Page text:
Eating lactose-free can be nutritious and delicious! Read more about lactose and whether a lactose-free diet might be right for you in our previous post.
Nutritional benefits of milk
Dairy products offer many essential nutrients including protein, fat, and carbohydrates, as well as calcium, vitamin D, vitamin B12, vitamin B2 (riboflavin), and phosphorus.
There are certainly many nutritious options when choosing lactose-free foods.
When following lactose-free diet, it is important to keep these nutrients in mind and choose nutritionally similar lactose-free alternatives.
If you prefer to keep your diet the same and only wish to reduce symptoms of lactose-intolerance, this may be the easiest option. No change in diet is required. Simply taking an oral lactase supplement, or placing lactase drops in your food prior to eating a lactose-containing food will assist the body in breaking down lactose.
Lactase supplements are widely available in supermarkets and drug stores. Talk to your pharmacist about the best options and dosing for you.
This may be the simplest replacement for milk in a lactose-free diet. Lactose-free milk contains all the same nutrients normally found in milk, but no lactose, as the lactose has already been broken down. Lactose-free milk usually tastes a little bit sweeter than regular milk.
Eat Low-lactose Foods
Not all dairy products contain the same amounts of lactose. In fact, some do not have lactose at all! This table shows the amounts of lactose in common foods. As cheese ages, lactose is converted into lactic acid. So, older stronger cheeses can generally be a part of a lactose-free diet. You may also be able to tolerate small portions of lower lactose foods, such as yogurt or cottage cheese, spread out throughout the day.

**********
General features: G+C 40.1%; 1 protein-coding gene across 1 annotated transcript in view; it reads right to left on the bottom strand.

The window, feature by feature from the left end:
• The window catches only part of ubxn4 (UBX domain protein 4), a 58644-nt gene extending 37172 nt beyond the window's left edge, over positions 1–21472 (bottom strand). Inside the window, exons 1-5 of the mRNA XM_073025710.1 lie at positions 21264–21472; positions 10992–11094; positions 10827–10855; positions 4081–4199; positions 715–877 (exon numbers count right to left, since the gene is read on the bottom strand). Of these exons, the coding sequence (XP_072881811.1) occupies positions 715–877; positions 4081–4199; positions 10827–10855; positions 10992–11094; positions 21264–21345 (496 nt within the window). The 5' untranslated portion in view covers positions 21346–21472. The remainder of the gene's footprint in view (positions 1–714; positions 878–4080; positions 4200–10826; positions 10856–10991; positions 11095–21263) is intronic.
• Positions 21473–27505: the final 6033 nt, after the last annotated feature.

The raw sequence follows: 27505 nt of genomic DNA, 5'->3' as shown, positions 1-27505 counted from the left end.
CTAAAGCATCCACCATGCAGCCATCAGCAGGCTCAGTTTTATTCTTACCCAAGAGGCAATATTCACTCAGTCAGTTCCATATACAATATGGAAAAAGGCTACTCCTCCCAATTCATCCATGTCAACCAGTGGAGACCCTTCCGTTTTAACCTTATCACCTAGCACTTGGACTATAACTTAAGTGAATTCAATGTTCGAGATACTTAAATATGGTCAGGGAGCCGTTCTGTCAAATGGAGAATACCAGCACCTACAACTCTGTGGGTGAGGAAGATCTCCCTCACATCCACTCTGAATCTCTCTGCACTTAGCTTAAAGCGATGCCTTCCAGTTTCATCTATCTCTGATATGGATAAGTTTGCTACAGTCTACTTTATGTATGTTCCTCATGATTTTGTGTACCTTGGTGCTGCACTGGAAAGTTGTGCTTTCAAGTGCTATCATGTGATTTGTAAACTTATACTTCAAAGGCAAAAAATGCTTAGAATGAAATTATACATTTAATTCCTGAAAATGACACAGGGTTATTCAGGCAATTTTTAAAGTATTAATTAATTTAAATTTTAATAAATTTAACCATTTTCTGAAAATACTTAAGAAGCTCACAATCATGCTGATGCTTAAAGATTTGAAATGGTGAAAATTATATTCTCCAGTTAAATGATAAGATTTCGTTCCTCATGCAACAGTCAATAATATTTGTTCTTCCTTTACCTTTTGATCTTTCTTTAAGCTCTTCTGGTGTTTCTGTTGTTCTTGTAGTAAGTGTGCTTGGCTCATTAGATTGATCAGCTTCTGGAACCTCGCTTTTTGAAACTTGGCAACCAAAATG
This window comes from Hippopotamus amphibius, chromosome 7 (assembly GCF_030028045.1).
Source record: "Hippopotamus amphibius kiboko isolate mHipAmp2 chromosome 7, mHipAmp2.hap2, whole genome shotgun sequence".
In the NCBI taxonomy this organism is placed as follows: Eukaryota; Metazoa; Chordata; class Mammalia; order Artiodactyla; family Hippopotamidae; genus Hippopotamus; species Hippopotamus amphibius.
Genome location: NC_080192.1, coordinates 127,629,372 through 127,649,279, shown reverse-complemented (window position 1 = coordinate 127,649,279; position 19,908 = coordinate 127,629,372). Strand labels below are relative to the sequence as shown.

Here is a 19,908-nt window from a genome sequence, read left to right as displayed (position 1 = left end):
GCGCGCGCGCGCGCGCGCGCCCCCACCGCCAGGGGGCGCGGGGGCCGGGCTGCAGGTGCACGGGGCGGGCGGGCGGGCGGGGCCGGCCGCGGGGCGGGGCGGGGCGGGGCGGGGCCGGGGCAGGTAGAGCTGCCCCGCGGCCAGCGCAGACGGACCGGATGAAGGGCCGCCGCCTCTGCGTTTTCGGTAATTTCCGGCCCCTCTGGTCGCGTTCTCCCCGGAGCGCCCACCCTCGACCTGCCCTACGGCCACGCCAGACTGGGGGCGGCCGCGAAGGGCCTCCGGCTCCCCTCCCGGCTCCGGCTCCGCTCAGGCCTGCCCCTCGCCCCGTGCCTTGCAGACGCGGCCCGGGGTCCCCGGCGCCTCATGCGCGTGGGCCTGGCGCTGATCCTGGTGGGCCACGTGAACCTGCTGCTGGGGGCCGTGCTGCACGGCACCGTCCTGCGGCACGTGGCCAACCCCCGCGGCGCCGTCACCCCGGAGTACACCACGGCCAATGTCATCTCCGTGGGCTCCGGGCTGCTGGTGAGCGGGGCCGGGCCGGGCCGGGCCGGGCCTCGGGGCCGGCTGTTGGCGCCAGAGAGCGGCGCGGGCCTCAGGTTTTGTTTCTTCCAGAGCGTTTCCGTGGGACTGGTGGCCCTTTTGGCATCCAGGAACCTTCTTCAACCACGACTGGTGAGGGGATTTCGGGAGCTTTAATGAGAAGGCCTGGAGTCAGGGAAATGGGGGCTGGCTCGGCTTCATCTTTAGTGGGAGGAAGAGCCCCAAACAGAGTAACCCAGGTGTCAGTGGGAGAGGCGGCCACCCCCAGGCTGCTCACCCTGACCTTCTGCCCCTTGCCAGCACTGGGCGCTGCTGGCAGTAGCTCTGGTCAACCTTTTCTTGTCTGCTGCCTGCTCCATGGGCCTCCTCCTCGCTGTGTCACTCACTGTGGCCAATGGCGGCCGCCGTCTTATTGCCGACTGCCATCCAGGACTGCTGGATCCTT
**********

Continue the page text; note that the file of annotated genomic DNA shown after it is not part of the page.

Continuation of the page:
Not all plant-based milks are nutritionally equal. Things to consider when purchasing a plant-based milk are protein, calcium, and vitamin D content. Dairy milk offers about 10g of protein per cup; the only plant-based milk that has similar protein content is soy milk. When selecting a plant-based milk, make sure you check the amount of protein in the nutrition facts table and check that it is also fortified with calcium and vitamin D.
Check your dietary calcium intake with this handy calcium calculator tool. If you are worried you are not meeting your calcium needs, try adding in some more calcium rich foods. If you are still concerned you are not eating enough high calcium foods, talk to your doctor or dietitian to discuss options for supplementation.
Q – Where can I find lactose-free foods on campus?
UBC offers an amazing array of foods for different dietary needs. Let your server know you are lactose-intolerant before ordering so they can accommodate you as best as they can.
Q – Are plant-based yogurts a good alternative?
Like plant-based milks, it depends; not all plant-based yogurts are the same. Generally, these yogurts are mainly comprised of plant-based milks or coconut milk/cream, which if not fortified, may not offer much calcium or vitamin D. Compared to traditional yogurt, plant-based yogurts also have much less protein. All in all, plant-based yogurts can certainly be very delicious, but be sure to read the label to check the protein, calcium and vitamin D content as an alternative to dairy yogurt.
Q – Is yogurt lactose-free?
Yogurts contain lactose but are lower in lactose than milk. Greek yogurt has a lower lactose content than regular yogurt. Some individuals may be able to tolerate small amounts of low lactose foods like yogurt.